- The parents should take turns having the children for birthdays; or split the day so that each parent has his/her separate time with the birthday boy or girl. Parents should not attend birthday parties together if they cannot get along -- and if they do they should remain cordial and have as little contact with each other as possible, so as to reduce conflict and spare the children the disappointment of having their special day ruined by their parents fighting.
- Each parent must come to terms with the fact that during the time the children are in the care of the other parent they may be on a different schedule, have different bedtimes, eat different foods, participate in different activities, and be disciplined in a different manner. Obviously, neglect or abuse by a parent cannot be tolerated. But, short of a dangerous situation, you may have to accept that your “ex” has a much different parenting style than your own, and that it’s OK. If you parent consistently, then the children will know what to expect when in your home.
- It can be helpful for the parents to meet on a regular basis (monthly, quarterly, or every six months) with a counselor, a child psychologist, or a Parenting Coordinator to discuss problem issues and/or to learn how to stay on the same page in parenting their mutual children. An expert can provide useful information and ideas, while helping the parents learn to communicate better and reduce the level of conflict
- Above all, the parents should not place the children in the middle of their marital or post-marital problems. Parents should not argue in the presence of the children. They should not badmouth the other parent to the children. They should not talk to them inappropriately about their legal case or show them court documents. And they should not use the children as messengers or go-betweens to communicate with the other parent. Remember, you are the parent. Your job is to protect the children. So, let the kids be kids, and keep them out of your adult disputes.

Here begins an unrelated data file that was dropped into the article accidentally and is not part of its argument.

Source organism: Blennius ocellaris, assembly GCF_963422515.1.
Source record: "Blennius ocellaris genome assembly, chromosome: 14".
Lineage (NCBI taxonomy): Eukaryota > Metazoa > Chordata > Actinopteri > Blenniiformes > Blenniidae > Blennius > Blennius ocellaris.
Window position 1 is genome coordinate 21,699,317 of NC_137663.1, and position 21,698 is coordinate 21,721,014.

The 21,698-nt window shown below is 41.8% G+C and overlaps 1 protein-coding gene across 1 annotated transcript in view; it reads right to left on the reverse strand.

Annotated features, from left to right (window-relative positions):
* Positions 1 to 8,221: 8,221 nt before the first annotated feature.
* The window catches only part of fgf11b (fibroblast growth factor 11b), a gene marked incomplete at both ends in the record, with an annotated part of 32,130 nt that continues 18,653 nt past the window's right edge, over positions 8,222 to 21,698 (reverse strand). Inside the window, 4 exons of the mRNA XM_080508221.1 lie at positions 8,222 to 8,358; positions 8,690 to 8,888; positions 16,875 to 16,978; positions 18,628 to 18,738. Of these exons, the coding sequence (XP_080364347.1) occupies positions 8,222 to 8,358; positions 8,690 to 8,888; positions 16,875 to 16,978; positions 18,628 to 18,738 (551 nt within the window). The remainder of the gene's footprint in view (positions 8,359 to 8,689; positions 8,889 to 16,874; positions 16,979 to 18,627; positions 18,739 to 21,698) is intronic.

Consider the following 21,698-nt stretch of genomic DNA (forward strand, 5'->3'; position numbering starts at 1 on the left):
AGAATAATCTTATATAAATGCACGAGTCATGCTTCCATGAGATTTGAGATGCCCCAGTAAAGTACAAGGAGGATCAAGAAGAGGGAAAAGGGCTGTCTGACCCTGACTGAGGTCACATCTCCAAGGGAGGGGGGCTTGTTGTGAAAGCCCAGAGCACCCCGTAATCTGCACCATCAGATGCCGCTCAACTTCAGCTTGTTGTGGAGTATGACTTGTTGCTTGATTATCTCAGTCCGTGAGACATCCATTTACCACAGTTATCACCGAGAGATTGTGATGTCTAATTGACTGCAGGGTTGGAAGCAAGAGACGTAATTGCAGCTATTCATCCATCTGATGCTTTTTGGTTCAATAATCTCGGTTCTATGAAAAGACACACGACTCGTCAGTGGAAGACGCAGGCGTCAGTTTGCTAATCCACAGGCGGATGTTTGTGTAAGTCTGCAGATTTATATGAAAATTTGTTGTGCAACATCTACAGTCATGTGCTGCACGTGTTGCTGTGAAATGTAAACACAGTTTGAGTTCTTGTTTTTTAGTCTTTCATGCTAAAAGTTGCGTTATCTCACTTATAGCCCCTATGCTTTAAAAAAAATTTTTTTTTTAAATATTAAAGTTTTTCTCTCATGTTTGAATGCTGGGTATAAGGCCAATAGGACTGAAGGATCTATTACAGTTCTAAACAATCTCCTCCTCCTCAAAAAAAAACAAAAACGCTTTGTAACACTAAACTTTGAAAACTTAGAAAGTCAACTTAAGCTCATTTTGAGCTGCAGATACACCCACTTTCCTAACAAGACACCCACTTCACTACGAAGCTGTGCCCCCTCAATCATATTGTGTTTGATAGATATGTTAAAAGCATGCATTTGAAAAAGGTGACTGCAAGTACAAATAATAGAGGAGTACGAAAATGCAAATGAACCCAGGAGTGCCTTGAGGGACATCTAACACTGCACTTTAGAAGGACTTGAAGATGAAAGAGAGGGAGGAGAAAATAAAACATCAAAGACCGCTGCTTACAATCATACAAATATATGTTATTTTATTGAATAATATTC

Parallel Parenting is often the best and sometimes the only way for high-conflict couples to co-parent. It is not uncommon that, with the passage of time, the conflict between the parties will calm and the situation will improve to the point where they are able to communicate without anger and begin to co-parent cooperatively.
If you are caught up in a high-conflict situation and want to increase the odds that your children will grow up to be happy, healthy, and well-adjusted adults then you should consider learning the technique of “Parallel Parenting.”
Gary J. Frank is a Family Law Attorney and Mediator with over thirty years of experience in dealing in divorce, custody, legal decision-making, and parenting-time issues. For many years he acted as a Judge Pro Tempore in the Maricopa County Superior Court, which gave him an insight into the inner workings of the courts that many attorneys lack. In addition to representing Family Law clients in litigation, we are also willing to help people by working with them on a Limited-Scope or Consultation-Only basis. Our office is located in the Biltmore area of central Phoenix, with satellite offices in Scottsdale and Paradise Valley, Arizona. We can be reached by telephone (602-383-3610); or by email at email@example.com. You can also reach us through our website at www.garyfranklaw.com. If you are in need of a consultation regarding any area of Family Law, contact us today. We’d be happy to help.